Established under the Food Safety and Standards Act 2006, the Food Safety and Standards Authority of India (FSSAI) is establishing food safety regulations in India. The FSSAI lays down science-based standards for articles of food and regulates their manufacture, storage, distribution, sale, and import to ensure the availability of safe and healthy food for consumption.
Recently we got a chance to interact with Pawan Agarwal the chief executive officer of FSSAI. He made us aware of some of the new projects, systems, standards, and regulations and their implementation.
National Food Laboratory at Ghaziabad
Inaugurated by Harsh Vardhan, union minister of Health and Family Welfare, the FSSAI opened the National Food Laboratory at Ghaziabad in the New Delhi NCR on 23 August 2019. Speaking about the new laboratory, Agarwal said, “It is one of the two premier referral laboratories under the direct administrative control of FSSAI. The national lab is a result of a Public-Private-Partnership (PPP) – the first-of-its-kind in the food laboratory sector. The other referral laboratory, which is in Kolkata, has also been upgraded.”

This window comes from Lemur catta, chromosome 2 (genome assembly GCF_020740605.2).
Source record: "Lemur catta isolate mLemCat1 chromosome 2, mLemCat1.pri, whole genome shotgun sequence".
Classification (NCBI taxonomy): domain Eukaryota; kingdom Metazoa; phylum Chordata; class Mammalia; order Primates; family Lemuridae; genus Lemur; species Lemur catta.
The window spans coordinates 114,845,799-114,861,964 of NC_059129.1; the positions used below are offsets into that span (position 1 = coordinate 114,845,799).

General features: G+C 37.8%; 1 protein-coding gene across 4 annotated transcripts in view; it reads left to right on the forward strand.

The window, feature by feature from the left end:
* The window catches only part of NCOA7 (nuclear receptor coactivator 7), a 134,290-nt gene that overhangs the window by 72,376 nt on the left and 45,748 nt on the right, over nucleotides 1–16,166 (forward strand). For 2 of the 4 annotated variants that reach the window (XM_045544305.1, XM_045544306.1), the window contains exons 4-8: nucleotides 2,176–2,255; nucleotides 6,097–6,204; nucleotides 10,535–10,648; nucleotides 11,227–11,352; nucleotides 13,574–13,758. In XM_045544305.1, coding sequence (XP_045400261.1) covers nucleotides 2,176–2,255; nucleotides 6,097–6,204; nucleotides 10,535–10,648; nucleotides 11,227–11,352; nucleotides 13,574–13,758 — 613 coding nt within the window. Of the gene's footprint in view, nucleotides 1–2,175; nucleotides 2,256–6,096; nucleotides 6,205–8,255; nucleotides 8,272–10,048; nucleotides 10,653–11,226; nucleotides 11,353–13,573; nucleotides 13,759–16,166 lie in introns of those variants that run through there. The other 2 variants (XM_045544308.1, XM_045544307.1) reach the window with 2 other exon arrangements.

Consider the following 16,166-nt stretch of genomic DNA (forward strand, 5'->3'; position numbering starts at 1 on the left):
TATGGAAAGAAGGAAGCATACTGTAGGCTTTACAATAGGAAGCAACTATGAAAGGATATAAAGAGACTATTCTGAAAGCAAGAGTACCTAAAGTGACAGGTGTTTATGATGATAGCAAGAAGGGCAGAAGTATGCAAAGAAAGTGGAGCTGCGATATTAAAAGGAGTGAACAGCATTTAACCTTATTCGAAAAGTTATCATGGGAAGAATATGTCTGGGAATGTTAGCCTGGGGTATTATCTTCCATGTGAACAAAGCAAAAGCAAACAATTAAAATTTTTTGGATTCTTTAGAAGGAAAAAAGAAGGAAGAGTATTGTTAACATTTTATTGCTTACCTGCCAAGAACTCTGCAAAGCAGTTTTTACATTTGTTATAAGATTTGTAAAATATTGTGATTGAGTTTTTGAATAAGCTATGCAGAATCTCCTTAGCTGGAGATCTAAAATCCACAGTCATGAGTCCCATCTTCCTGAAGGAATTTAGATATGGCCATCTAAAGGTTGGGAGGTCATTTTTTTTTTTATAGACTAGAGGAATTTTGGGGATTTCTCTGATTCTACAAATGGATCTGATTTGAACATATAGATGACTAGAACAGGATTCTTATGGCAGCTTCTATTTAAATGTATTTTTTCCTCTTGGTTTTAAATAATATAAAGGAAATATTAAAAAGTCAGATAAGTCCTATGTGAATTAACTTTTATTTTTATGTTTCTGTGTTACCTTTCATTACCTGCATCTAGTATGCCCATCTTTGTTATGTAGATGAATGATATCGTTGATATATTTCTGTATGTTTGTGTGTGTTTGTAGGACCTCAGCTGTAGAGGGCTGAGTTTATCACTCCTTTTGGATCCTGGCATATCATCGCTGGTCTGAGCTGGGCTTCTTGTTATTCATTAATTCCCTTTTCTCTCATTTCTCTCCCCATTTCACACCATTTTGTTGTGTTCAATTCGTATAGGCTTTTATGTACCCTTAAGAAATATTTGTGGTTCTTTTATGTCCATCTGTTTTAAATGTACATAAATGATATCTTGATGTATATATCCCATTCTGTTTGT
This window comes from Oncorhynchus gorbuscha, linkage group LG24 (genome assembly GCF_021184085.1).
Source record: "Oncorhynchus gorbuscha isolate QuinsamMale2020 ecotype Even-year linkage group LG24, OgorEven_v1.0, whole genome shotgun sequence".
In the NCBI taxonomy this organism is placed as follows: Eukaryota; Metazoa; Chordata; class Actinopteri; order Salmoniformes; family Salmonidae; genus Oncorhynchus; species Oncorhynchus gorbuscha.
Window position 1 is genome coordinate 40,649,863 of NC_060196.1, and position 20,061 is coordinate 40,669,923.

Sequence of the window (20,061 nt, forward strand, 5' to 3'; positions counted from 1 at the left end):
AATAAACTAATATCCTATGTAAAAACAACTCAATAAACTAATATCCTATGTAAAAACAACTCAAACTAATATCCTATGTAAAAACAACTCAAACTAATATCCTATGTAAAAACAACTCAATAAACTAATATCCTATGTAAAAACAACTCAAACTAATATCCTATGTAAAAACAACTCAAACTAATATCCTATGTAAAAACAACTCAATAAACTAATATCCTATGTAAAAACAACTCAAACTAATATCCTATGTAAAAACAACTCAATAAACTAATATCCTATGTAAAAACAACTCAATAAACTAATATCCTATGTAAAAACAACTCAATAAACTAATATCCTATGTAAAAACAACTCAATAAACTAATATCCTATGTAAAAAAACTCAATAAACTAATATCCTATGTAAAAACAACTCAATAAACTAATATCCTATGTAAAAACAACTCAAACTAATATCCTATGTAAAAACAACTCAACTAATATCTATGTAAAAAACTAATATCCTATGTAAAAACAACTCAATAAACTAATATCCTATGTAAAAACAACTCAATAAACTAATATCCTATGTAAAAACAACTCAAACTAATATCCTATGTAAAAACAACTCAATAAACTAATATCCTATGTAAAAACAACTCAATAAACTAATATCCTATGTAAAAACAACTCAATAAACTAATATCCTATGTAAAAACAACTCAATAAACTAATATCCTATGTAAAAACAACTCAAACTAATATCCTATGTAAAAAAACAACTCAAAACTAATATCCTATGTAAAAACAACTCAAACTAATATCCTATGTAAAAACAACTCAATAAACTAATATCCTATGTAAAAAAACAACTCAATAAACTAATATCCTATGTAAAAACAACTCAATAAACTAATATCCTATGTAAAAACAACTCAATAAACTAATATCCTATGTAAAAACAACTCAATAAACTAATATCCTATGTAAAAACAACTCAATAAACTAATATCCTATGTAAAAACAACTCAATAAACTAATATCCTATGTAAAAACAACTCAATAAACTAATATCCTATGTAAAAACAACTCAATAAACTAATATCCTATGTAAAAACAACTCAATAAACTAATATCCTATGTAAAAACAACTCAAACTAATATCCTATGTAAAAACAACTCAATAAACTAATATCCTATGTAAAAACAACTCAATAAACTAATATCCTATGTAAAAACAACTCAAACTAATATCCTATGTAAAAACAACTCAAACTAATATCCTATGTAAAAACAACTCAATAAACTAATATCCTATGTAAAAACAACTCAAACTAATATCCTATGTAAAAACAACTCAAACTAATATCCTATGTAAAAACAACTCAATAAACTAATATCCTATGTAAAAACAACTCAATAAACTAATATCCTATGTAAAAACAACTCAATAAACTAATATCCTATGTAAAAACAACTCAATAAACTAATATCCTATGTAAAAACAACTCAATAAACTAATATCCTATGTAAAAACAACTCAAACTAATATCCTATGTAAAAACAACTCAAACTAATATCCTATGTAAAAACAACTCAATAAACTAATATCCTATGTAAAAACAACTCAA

“The laboratory is equipped with very sophisticated and advanced technology for food testing. It is one of the best food labs in the country. The lab also includes training centers by Merck and Thermo Fisher. In this complex, we are going to have high-quality testing facilities and training facilities,” he added.
New regulations and their implementation
The FSSAI issued many new rules in recent years. Since some of these regulations are struggling with concerns raised by industry, their implementation may take time. Agarwal stated that developing an entire ecosystem takes a while, and there is always a time lag of 6 months to 1.5 years in setting standards and their practical implementation.
Agarwal said, “It’s an ongoing process. New developments will take place from time to time and they will be reviewed and improved. The standards are coming into effect either from 1 January or from 1 July 2019. We normally give at least six months for a new standard to come into force so that businesses have enough breathing time to get into the standard’s regime. For example, if we notify a standard now, it will only come into effect from July 2020. In some cases, businesses request more time for transition, and we consider their requests in such cases.